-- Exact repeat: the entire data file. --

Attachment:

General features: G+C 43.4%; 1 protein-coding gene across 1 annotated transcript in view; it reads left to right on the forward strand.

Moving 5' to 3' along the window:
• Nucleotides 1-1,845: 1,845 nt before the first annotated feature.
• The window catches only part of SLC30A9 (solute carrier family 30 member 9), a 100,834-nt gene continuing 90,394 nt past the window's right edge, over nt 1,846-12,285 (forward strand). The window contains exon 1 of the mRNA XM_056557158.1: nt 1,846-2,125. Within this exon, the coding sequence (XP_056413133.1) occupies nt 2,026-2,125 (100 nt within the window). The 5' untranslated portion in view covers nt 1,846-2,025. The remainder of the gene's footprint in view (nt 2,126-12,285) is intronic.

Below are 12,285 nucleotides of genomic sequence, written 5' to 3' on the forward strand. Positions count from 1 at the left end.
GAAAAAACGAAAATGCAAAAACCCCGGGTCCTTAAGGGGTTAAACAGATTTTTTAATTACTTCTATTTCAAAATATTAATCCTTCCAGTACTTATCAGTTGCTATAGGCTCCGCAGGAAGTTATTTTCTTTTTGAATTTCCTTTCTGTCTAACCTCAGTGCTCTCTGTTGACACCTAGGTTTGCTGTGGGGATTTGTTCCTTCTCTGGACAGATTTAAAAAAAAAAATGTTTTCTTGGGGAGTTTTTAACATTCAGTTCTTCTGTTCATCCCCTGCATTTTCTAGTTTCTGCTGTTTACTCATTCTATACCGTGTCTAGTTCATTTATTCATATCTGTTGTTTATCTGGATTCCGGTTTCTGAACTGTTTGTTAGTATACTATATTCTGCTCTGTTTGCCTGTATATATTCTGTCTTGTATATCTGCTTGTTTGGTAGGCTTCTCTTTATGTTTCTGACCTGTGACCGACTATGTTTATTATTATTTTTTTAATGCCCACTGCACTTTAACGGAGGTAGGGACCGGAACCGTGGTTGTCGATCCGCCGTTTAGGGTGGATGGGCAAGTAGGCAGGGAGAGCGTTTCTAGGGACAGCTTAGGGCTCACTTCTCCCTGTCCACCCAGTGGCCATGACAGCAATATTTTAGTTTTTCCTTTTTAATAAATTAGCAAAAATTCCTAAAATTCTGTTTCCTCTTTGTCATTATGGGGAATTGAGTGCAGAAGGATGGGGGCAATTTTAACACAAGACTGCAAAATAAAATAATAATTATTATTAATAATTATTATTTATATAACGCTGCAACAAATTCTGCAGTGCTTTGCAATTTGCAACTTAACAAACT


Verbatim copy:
General features: G+C 43.4%; 1 protein-coding gene across 1 annotated transcript in view; it reads left to right on the forward strand.

Moving 5' to 3' along the window:
• Nucleotides 1-1,845: 1,845 nt before the first annotated feature.
• The window catches only part of SLC30A9 (solute carrier family 30 member 9), a 100,834-nt gene continuing 90,394 nt past the window's right edge, over nt 1,846-12,285 (forward strand). The window contains exon 1 of the mRNA XM_056557158.1: nt 1,846-2,125. Within this exon, the coding sequence (XP_056413133.1) occupies nt 2,026-2,125 (100 nt within the window). The 5' untranslated portion in view covers nt 1,846-2,025. The remainder of the gene's footprint in view (nt 2,126-12,285) is intronic.

Below are 12,285 nucleotides of genomic sequence, written 5' to 3' on the forward strand. Positions count from 1 at the left end.
GAAAAAACGAAAATGCAAAAACCCCGGGTCCTTAAGGGGTTAAACAGATTTTTTAATTACTTCTATTTCAAAATATTAATCCTTCCAGTACTTATCAGTTGCTATAGGCTCCGCAGGAAGTTATTTTCTTTTTGAATTTCCTTTCTGTCTAACCTCAGTGCTCTCTGTTGACACCTAGGTTTGCTGTGGGGATTTGTTCCTTCTCTGGACAGATTTAAAAAAAAAAATGTTTTCTTGGGGAGTTTTTAACATTCAGTTCTTCTGTTCATCCCCTGCATTTTCTAGTTTCTGCTGTTTACTCATTCTATACCGTGTCTAGTTCATTTATTCATATCTGTTGTTTATCTGGATTCCGGTTTCTGAACTGTTTGTTAGTATACTATATTCTGCTCTGTTTGCCTGTATATATTCTGTCTTGTATATCTGCTTGTTTGGTAGGCTTCTCTTTATGTTTCTGACCTGTGACCGACTATGTTTATTATTATTTTTTTAATGCCCACTGCACTTTAACGGAGGTAGGGACCGGAACCGTGGTTGTCGATCCGCCGTTTAGGGTGGATGGGCAAGTAGGCAGGGAGAGCGTTTCTAGGGACAGCTTAGGGCTCACTTCTCCCTGTCCACCCAGTGGCCATGACAGCAATATTTTAGTTTTTCCTTTTTAATAAATTAGCAAAAATTCCTAAAATTCTGTTTCCTCTTTGTCATTATGGGGAATTGAGTGCAGAAGGATGGGGGCAATTTTAACACAAGACTGCAAAATAAAATAATAATTATTATTAATAATTATTATTTATATAACGCTGCAACAAATTCTGCAGTGCTTTGCAATTTGCAACTTAACAAACT